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58 students at the SoC and SmS at the institution is a vital step in order to improve specific and cross-field learning outcomes. The findings offer insight into important links in designing CoPs as a chain between leadership and student achievement.

CONCLUSIONS, IMPLICATIONS AND FURTHER RESEARCH The quality of ODeL education is important to its stakeholders and well-designed CoPs can invite students and even evoke innovative activities. In view of the specific research questions in this study:

1.

What are the opinions of students in terms of their willingness to share knowledge and experiences?

2. What perceived benefits of CoPs exist among students at the ODeL institution?

3. What are the opinions of students in terms of team preparedness and collaborative technologies that can positively influence CoP learning teams?

4. What communication modes are appropriate for CoP learning environments?

The following are some conclusions and implications from this study endeavour:

• Multiple perspectives on willingness, the benefits, and the appropriate communication modes must be determined prior to forming CoPs in the ODeL and face-to-face learning contexts.

• In an environment of trust such as in CoPs, there is continual change and experimentation. In a trusting team environment, learning takes place through corrective actions. This results in team members’ willingness to take more risks.

• Students, from the moment they commence their studies, need practice in the use of the various communication modes. Given that most students in this study preferred online communication, they need to become progressively familiar with the idea of CoPs and receive appropriate guidance as to what is expected of them in terms of collaborative learning within CoPs.

• CoPs as a path in learning need to be introduced more widely within ODeL learning contexts through blended, hybrid and mixed-mode of interactions (Martyn, 2003).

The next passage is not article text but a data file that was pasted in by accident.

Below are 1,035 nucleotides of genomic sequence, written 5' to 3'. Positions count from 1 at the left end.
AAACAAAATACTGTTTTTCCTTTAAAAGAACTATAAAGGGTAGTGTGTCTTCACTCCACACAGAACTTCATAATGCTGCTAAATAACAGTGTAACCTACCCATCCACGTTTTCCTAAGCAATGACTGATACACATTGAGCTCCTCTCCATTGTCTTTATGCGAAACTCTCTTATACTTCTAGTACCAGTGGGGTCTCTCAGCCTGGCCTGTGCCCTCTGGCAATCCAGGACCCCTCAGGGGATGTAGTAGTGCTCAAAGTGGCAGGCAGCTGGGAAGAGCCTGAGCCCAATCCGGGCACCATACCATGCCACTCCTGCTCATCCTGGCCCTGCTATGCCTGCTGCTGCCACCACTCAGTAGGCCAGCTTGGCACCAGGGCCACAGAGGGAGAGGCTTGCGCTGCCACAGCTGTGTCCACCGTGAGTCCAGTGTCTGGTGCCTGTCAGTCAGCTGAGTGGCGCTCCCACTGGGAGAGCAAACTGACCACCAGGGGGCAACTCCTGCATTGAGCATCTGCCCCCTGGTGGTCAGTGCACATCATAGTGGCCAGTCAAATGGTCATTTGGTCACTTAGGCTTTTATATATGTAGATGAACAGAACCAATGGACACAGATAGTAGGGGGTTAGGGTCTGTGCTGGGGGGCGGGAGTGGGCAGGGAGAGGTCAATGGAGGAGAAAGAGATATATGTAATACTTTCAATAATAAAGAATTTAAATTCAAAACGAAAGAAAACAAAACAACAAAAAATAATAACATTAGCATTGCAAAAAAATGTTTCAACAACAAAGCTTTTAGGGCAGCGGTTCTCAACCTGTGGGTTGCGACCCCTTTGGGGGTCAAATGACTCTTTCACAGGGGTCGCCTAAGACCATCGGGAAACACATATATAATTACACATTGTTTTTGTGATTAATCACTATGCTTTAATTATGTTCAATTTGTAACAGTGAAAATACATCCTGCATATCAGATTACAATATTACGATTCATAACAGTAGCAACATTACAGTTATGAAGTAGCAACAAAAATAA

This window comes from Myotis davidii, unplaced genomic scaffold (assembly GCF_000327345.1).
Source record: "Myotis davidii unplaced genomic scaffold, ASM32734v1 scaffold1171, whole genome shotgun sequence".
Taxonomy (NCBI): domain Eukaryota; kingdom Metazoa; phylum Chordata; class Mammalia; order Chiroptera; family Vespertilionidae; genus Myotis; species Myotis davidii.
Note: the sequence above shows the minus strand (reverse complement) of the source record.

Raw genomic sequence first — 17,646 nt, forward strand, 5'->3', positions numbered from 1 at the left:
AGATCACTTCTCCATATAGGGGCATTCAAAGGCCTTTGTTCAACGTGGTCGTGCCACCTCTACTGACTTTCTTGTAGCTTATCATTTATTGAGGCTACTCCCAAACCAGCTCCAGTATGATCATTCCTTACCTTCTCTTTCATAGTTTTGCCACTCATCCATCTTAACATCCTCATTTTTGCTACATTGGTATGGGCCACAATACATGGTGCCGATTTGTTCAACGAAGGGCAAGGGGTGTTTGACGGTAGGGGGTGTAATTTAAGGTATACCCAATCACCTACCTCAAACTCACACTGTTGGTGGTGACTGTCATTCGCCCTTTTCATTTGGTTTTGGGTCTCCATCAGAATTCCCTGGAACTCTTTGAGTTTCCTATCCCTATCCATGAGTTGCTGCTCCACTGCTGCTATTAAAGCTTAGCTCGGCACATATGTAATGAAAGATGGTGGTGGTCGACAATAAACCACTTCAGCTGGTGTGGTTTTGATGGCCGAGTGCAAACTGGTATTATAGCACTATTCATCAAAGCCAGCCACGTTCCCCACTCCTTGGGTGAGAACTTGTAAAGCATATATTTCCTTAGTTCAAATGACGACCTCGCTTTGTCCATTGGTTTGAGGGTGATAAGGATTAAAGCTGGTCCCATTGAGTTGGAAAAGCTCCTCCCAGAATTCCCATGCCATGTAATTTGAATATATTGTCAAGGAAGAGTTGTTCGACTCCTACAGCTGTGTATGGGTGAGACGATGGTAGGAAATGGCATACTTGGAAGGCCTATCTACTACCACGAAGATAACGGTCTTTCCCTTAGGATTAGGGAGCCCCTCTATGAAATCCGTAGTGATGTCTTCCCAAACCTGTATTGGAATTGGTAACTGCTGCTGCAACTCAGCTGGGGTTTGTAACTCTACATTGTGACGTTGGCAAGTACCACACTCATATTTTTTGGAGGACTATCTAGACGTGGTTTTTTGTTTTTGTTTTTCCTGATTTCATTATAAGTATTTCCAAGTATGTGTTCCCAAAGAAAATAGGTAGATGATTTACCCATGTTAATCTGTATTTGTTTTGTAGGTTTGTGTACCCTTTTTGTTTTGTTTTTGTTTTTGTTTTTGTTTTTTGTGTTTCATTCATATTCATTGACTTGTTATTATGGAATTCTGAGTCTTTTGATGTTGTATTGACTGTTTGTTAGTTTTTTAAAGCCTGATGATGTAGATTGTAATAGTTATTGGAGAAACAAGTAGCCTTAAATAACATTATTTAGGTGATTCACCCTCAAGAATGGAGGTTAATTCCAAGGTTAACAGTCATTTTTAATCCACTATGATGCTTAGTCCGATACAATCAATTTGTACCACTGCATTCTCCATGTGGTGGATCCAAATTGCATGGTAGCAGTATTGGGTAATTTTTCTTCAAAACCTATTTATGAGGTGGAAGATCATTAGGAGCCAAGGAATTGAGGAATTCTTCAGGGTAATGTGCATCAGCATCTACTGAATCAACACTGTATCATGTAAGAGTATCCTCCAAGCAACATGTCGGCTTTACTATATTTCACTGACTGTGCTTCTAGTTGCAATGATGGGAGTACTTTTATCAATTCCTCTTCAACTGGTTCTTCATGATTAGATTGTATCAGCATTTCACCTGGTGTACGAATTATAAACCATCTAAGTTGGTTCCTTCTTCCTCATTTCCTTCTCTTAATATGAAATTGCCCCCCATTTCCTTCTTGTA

• Students prefer online communication modes. However, face-to-face communications are important for initial contact between CoPs members and lecturers.

From a practical perspective, it is necessary to recognise the students’ readiness to accept an engagement in CoPs teams. CoPs enablers as discussed may provide a clear path regarding how ODeL institutions can promote a learning culture. Future research can examine how personal traits (such as attitudes, learning styles, attention, character, creativity and cultural differences) may moderate the relationships between CoPs knowledge enablers and learning processes in an ODeL context.

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59 Besser, H. & Donahue, S. (1996) ‘Introduction and overview: Perspectives on distance independent education’ Journal of the American Society for Information Science 47(11) pp.801-804. Bielaczyc, K. & Collins, A. (1999) ‘Learning communities in classrooms: A reconceptualization of educational practice’ In C.M. Reigeluth (Ed.) Instructional design theories and models. Vol. II. Mahwah NJ: Lawrence Erlbaum Associates. Borthick, A.F. & Jones, D.R. (2000) ‘The motivation for collaborative discovery learning online and its application in an information systems assurance course’ Issues in Accounting Education 15(2) pp.181210. Brown, J.S., Collins, A. & Duguid, P. (1989) ‘Situated cognition and the culture of learning’ Education Researcher (18) pp.32-42. Burk, M. (2005) ‘Communities of practice’ http://www.worldcat.org/title/public-roads/oclc/1586080 (Accessed 9 July 2013). Creswell, J.W. (1994) Research design: Qualitative & quantitative approaches. California: Sage. Creswell, J.W. (2008). Educational research – planning, conducting and evaluating quantitative and qualitative research. 3rd ed. New York: Sage. Dela Pena-Bandalaria, M. (2007) ‘Impact of ICTs on open and distance learning in a developing country setting: The Philippine experience’ International Review of Research in Open and Distance Learning 8(1) pp.1-15. Dzakiria, H. & Idrus, R.M. (2003) ‘Teacher-learner interactions in distance education: a case of two Malaysian universities’ Turkey On-line Journal of Distance Education (TOJDE) 4(30) pp.1-15. Eckert, P. (2006) ‘Communities of practice’ Encyclopedia of language and linguistics Elsevier. USA Empowerment in Organizations 6(7) pp.177-186. Evans, T. & Nation, D. (1989) Critical reflections on distance education. Brighton: Palmer Press. Ferreira, J.G. & Venter, E. (2011) ‘Barriers to learning at an ODL institution’ Progressio 33(1) pp.80-93. Fischer, G. (1998) Social creativity: turning barriers into opportunities for collaborative design. Center for LifeLong Learning and Design (L3D). Department of Computer Science. University of Colorado. pp.152161. Fozdar, B.I. & Kumar, L.S. (2007) ‘Mobile learning and student retention’ International Review of Research in Open and Distance Learning 8(2) pp.1-18. Gannon-Leary, P. & Fontainha, E. (2007) ‘Communities of practice and virtual learning communities: benefits, barriers and success factors’ E-learning Papers 5 pp.20-29. Gardner, H. (1993) Intelligence reframed. Multiple intelligences for the 21st century. New York: Basic Books. Goodson, I.F. (2005) Learning, curriculum and life politics: the selected works of Ivor F Goodson. London: Routledge.